Grief is the main topic on almost every blog and post this month. My dear blogger partner, Sandy Bruney, lost her partner and now struggles to adapt to her new norm, while knowing there is nothing normal about it. Icons like David Bowie, Natalie Cole and Alan Rickman, whose public personas and roles in beloved movies touched us deep in our souls, left this realm for the next. These events have awoken ghosts for many of us. Today, a Facebook friend shared a post about the memories of her father, who’d been gone nearly a decade but whose images are in her mind again this week. I responded in a way that might have seemed flippant but thankfully was received as I meant it:
‘grief reminds me of those batshit crazy cats who hide and then jump out at you -some make you laugh, others involve claws’
She thanked me for the laughter the image gave her.
Oddly, laughter wasn’t the image I had in mind. I have a sister, who survived our dysfunctional childhood with different dents and scars. Several years ago she gave me an ultimatum to which I couldn’t agree. So, she’s shut me out. I understand, it’s okay and wish her well. But, this week I have thought of her, well, truthfully –her cat. A Siamese banshee, batshit crazy, possessed, feline maniac. For some reason, this cat always attacked me and once my first husband; but, probably only because he was in bed with me. This cat had crawled up under the covers and attacked our legs and feet with teeth and claws while screaming in a way only a Siamese can do… the absolute, most terrifying way to awaken in a strange bedroom!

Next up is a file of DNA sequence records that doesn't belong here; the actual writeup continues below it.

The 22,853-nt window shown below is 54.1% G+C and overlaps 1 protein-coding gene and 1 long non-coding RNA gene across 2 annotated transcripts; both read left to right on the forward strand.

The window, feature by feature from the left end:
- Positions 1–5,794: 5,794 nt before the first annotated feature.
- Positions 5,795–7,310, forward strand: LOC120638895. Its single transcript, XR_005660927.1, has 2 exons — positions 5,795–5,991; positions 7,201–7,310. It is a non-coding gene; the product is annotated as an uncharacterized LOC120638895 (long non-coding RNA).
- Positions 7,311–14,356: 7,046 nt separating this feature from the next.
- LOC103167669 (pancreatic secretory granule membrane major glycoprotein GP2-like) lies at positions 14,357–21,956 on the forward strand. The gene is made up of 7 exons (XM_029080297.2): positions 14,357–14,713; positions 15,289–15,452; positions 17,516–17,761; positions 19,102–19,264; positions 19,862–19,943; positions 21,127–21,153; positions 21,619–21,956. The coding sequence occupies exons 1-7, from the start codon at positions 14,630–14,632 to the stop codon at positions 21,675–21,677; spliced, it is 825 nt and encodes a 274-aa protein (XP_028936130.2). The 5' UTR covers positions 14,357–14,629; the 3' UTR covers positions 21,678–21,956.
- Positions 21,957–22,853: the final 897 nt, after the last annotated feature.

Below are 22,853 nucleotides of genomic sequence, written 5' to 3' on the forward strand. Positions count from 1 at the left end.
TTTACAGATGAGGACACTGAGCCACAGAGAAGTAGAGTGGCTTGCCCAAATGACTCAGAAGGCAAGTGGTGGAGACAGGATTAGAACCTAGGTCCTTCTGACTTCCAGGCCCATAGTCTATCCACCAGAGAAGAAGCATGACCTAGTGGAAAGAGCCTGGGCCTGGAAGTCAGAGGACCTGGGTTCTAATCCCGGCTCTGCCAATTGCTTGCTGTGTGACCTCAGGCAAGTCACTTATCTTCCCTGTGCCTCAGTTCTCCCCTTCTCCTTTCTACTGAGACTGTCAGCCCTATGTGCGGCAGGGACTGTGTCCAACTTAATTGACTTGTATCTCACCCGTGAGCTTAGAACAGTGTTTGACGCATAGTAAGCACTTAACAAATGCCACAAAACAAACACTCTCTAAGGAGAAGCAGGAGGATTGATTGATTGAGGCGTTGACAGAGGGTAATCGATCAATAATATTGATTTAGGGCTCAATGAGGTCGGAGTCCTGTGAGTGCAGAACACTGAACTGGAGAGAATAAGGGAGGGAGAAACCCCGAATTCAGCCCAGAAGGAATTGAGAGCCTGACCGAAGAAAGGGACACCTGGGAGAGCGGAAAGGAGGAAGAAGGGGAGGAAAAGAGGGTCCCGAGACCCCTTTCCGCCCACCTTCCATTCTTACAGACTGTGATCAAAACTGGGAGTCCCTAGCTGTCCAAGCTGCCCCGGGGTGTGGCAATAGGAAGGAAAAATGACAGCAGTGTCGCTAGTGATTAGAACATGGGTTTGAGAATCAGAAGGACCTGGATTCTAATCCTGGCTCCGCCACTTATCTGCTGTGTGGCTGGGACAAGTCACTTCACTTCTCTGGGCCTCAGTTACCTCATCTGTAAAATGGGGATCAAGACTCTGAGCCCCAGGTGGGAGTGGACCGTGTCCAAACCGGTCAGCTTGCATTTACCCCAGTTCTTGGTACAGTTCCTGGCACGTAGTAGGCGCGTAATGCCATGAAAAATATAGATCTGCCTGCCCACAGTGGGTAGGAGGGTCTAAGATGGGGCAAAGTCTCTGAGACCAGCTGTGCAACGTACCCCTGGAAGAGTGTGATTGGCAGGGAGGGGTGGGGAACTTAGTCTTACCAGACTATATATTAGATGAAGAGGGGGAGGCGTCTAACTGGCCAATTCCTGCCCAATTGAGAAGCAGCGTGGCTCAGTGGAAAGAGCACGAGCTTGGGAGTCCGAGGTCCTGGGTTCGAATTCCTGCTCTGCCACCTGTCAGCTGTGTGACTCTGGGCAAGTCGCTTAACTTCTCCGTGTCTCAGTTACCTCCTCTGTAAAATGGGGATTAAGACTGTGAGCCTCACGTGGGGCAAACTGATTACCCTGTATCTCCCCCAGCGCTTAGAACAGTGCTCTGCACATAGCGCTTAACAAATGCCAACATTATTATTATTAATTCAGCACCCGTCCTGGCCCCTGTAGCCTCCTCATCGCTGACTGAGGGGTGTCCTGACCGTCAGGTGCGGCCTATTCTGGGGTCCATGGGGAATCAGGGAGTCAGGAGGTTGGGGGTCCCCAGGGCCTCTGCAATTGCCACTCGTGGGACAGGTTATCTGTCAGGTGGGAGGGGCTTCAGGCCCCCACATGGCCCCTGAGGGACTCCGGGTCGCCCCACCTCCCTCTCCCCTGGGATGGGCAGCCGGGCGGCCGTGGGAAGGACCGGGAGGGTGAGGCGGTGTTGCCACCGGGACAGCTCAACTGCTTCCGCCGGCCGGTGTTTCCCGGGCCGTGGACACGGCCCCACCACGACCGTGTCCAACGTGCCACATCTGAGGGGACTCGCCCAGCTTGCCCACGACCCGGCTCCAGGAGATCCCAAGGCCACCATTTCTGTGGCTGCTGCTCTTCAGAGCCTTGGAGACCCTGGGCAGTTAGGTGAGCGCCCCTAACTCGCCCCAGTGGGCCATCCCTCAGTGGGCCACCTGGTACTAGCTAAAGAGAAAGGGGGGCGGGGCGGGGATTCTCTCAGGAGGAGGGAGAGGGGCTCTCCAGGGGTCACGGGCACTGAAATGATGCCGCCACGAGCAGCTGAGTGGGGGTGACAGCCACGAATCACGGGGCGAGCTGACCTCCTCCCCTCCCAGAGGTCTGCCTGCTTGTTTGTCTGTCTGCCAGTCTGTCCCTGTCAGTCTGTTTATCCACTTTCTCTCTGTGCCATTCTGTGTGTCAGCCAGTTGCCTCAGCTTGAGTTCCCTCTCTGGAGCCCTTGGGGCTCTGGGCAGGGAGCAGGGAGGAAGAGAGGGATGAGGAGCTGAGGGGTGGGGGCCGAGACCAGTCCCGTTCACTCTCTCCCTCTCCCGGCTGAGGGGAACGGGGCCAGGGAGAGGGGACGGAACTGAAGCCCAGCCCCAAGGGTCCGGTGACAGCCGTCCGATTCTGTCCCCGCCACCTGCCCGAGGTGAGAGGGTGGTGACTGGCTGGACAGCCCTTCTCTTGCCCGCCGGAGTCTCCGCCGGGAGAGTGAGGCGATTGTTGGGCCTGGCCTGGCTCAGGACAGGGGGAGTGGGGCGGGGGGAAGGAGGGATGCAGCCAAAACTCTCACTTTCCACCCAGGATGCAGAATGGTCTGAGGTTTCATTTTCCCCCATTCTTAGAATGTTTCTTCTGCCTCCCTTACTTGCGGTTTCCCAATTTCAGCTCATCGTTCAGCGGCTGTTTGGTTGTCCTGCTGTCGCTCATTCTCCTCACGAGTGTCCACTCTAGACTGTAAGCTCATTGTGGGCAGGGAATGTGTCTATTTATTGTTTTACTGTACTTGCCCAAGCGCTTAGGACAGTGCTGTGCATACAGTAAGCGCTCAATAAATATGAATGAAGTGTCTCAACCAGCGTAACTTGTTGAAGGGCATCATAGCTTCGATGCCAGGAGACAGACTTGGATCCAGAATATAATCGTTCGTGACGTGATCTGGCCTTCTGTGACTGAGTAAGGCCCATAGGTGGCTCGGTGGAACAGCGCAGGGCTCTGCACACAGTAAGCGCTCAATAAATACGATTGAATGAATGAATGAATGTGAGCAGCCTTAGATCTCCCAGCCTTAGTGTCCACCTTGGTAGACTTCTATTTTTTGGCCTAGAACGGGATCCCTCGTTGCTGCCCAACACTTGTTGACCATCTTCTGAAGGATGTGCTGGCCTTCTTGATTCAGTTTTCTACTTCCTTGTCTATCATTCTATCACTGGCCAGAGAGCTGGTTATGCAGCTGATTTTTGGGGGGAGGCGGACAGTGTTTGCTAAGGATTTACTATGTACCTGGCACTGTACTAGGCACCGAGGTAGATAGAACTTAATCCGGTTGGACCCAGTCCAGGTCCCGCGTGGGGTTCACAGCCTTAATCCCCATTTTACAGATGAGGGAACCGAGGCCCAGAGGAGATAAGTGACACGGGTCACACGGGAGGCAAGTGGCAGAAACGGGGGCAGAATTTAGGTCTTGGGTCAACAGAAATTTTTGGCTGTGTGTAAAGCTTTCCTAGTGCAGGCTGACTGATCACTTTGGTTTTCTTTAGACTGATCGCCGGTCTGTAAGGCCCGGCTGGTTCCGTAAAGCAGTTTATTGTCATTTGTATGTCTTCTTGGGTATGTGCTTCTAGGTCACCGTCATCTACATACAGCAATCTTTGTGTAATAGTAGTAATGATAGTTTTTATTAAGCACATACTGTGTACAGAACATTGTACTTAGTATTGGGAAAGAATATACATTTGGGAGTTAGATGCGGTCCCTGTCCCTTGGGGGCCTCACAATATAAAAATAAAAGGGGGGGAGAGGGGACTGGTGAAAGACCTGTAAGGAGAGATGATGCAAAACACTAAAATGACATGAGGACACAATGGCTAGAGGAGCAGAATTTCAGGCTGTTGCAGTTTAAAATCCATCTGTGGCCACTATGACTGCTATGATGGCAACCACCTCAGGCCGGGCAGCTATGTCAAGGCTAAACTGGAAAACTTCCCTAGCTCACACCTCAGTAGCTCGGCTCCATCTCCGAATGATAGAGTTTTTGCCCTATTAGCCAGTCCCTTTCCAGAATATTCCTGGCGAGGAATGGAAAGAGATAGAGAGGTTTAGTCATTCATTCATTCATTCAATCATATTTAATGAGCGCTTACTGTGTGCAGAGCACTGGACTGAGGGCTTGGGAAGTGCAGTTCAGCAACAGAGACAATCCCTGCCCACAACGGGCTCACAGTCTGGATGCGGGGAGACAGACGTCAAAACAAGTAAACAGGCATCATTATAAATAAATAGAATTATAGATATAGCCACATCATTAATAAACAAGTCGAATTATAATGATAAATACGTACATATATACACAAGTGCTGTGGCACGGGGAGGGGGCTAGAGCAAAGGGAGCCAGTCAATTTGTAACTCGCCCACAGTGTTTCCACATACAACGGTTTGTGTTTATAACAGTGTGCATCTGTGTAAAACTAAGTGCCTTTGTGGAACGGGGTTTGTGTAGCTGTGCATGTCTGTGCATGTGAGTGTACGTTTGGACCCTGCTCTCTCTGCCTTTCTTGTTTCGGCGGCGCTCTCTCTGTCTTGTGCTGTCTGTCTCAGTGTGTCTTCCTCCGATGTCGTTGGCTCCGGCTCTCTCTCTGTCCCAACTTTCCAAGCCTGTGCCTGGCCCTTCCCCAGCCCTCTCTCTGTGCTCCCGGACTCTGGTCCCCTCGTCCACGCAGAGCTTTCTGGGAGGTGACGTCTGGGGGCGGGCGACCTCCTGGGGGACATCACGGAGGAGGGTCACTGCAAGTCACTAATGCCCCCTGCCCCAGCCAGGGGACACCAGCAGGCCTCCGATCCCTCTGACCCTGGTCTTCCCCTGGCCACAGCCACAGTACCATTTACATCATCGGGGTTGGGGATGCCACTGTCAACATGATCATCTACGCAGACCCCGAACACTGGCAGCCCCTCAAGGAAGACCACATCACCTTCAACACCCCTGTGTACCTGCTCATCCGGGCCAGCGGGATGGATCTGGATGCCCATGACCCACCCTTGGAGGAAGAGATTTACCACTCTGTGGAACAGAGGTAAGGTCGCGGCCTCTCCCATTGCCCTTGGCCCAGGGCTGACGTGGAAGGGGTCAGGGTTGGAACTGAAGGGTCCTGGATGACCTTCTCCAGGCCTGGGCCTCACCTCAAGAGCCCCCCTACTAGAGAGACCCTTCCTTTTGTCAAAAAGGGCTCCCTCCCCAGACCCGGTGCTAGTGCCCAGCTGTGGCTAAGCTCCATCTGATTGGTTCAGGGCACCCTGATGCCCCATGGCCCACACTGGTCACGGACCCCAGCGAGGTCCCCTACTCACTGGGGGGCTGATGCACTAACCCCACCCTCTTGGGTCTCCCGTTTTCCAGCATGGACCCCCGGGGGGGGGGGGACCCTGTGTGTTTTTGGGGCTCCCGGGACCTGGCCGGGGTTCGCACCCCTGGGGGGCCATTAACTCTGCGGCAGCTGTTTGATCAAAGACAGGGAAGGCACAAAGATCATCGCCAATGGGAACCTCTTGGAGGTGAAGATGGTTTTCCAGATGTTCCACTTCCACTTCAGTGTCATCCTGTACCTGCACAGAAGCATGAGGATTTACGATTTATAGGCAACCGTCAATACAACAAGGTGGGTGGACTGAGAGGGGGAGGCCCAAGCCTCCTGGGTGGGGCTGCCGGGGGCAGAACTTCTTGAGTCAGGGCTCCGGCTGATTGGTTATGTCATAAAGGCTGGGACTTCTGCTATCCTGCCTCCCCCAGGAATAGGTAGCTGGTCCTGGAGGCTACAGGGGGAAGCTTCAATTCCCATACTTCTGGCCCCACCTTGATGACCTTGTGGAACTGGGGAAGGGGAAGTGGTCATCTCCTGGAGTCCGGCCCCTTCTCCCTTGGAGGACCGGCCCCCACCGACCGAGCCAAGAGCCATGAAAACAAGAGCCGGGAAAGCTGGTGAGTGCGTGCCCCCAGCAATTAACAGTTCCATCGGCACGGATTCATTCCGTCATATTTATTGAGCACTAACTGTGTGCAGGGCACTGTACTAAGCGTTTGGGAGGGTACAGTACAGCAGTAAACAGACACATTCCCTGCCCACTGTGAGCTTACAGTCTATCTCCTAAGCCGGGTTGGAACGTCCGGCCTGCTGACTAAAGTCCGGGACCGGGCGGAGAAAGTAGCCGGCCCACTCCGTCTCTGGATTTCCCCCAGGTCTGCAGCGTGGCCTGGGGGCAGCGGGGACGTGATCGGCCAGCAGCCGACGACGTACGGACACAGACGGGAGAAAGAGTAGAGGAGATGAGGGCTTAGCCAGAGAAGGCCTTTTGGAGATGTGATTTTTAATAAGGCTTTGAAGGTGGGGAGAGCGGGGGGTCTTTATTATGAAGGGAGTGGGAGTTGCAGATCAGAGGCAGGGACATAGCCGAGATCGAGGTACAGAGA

The next day, the demonic beast sat perched on the refrigerator, apparently her favorite place. When I walked into the room, she leapt off and landed on my head. She held on tightly with all four paws and claws, as she growled and bit at my hands protecting my face. Once free, my sister calmly noted that cats ‘knew’. Really? Knew what? That I was tasty? Talk about red flags. That was the cat in my mind, when I think of grief this week.
I’ve recently gone back into therapy -no, I’m not nuts, but thank you for thinking that! I have PTSD and every once in a while, over the last twenty years, it gets a bit much. On the whole, I am a happy person. I created a lovely cocoon of a life. I am wildly in love with my second husband. He is my best friend and he accepts me. He calmly accepts my ‘life-pauses’. He is also the best continuity editor I could ask for –he’ll read a chapter after work and catch all my goofs. I especially like it when he notices a character I’d killed off is seen driving down the street. Thank god, he likes my stories and encourages me to get them published.
But, I can’t move forward. Last year, I tried using the tools I’d been taught but there have been too many stumbling blocks. I finally bit the bullet and asked for help. I was a little stunned to hear the mention of PTSD again. I was further disillusioned, to read online, that it is now considered incurable but treatable. The recent wars have produced new research and therapies. Plus, an odd aside, the trauma of women is now taken a little more seriously -gee, thanks… I guess I can remove the ‘neurotic’ label now.
Maybe someday I’ll write about ‘the trauma’ but it is a thin, ice crust on the snow and I’m too heavy to walk on it without breaking through. For now, let’s just say it’s not about me. I only wanted to say that memories and grief, whether connected to a violent trauma or losing a loved one to one of the many ways we leave this realm, never truly ever leaves us. They become woven into the fabric of our lives. That mis-dyed thread or tear are a part of us. For the most part, we get through on our own, with the help of friends or family. But, there is also the option to seek professional help from a therapist, pastor or healer.
2016 -a year that started with abrupt changes and sharp edges.